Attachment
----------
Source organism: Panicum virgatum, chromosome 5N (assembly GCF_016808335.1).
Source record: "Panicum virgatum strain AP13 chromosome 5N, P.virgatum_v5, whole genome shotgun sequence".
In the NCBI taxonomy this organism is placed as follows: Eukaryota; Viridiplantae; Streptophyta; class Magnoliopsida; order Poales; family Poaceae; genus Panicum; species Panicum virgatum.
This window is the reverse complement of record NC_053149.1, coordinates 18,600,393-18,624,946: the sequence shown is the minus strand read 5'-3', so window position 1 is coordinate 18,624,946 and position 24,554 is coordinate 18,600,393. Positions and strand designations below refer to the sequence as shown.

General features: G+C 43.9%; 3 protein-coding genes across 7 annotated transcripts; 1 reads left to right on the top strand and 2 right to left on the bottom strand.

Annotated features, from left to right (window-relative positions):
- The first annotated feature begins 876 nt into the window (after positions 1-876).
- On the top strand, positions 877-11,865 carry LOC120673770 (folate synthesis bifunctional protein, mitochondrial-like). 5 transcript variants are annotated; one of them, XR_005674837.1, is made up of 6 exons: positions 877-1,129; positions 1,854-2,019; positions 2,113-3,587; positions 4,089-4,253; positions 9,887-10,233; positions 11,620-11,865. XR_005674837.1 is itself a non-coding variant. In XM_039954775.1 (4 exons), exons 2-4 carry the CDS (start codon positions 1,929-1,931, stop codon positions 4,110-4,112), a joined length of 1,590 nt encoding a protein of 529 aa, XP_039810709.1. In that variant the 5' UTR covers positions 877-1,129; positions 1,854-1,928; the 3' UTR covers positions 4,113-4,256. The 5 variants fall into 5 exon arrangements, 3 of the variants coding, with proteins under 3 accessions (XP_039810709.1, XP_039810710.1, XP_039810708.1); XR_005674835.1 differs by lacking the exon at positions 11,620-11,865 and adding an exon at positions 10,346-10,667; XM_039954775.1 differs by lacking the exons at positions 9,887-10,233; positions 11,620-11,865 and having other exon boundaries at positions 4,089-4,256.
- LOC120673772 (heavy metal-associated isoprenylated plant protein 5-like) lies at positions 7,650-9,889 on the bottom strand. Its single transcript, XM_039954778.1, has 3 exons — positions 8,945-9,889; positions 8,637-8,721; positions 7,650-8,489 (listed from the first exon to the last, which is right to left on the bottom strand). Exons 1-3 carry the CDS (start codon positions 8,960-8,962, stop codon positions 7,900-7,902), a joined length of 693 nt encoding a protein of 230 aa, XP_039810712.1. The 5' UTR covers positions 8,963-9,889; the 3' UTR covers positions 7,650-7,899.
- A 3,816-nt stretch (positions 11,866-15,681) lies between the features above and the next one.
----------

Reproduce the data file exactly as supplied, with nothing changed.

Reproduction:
Source organism: Panicum virgatum, chromosome 5N (assembly GCF_016808335.1).
Source record: "Panicum virgatum strain AP13 chromosome 5N, P.virgatum_v5, whole genome shotgun sequence".
In the NCBI taxonomy this organism is placed as follows: Eukaryota; Viridiplantae; Streptophyta; class Magnoliopsida; order Poales; family Poaceae; genus Panicum; species Panicum virgatum.
This window is the reverse complement of record NC_053149.1, coordinates 18,600,393-18,624,946: the sequence shown is the minus strand read 5'-3', so window position 1 is coordinate 18,624,946 and position 24,554 is coordinate 18,600,393. Positions and strand designations below refer to the sequence as shown.

General features: G+C 43.9%; 3 protein-coding genes across 7 annotated transcripts; 1 reads left to right on the top strand and 2 right to left on the bottom strand.

Annotated features, from left to right (window-relative positions):
- The first annotated feature begins 876 nt into the window (after positions 1-876).
- On the top strand, positions 877-11,865 carry LOC120673770 (folate synthesis bifunctional protein, mitochondrial-like). 5 transcript variants are annotated; one of them, XR_005674837.1, is made up of 6 exons: positions 877-1,129; positions 1,854-2,019; positions 2,113-3,587; positions 4,089-4,253; positions 9,887-10,233; positions 11,620-11,865. XR_005674837.1 is itself a non-coding variant. In XM_039954775.1 (4 exons), exons 2-4 carry the CDS (start codon positions 1,929-1,931, stop codon positions 4,110-4,112), a joined length of 1,590 nt encoding a protein of 529 aa, XP_039810709.1. In that variant the 5' UTR covers positions 877-1,129; positions 1,854-1,928; the 3' UTR covers positions 4,113-4,256. The 5 variants fall into 5 exon arrangements, 3 of the variants coding, with proteins under 3 accessions (XP_039810709.1, XP_039810710.1, XP_039810708.1); XR_005674835.1 differs by lacking the exon at positions 11,620-11,865 and adding an exon at positions 10,346-10,667; XM_039954775.1 differs by lacking the exons at positions 9,887-10,233; positions 11,620-11,865 and having other exon boundaries at positions 4,089-4,256.
- LOC120673772 (heavy metal-associated isoprenylated plant protein 5-like) lies at positions 7,650-9,889 on the bottom strand. Its single transcript, XM_039954778.1, has 3 exons — positions 8,945-9,889; positions 8,637-8,721; positions 7,650-8,489 (listed from the first exon to the last, which is right to left on the bottom strand). Exons 1-3 carry the CDS (start codon positions 8,960-8,962, stop codon positions 7,900-7,902), a joined length of 693 nt encoding a protein of 230 aa, XP_039810712.1. The 5' UTR covers positions 8,963-9,889; the 3' UTR covers positions 7,650-7,899.
- A 3,816-nt stretch (positions 11,866-15,681) lies between the features above and the next one.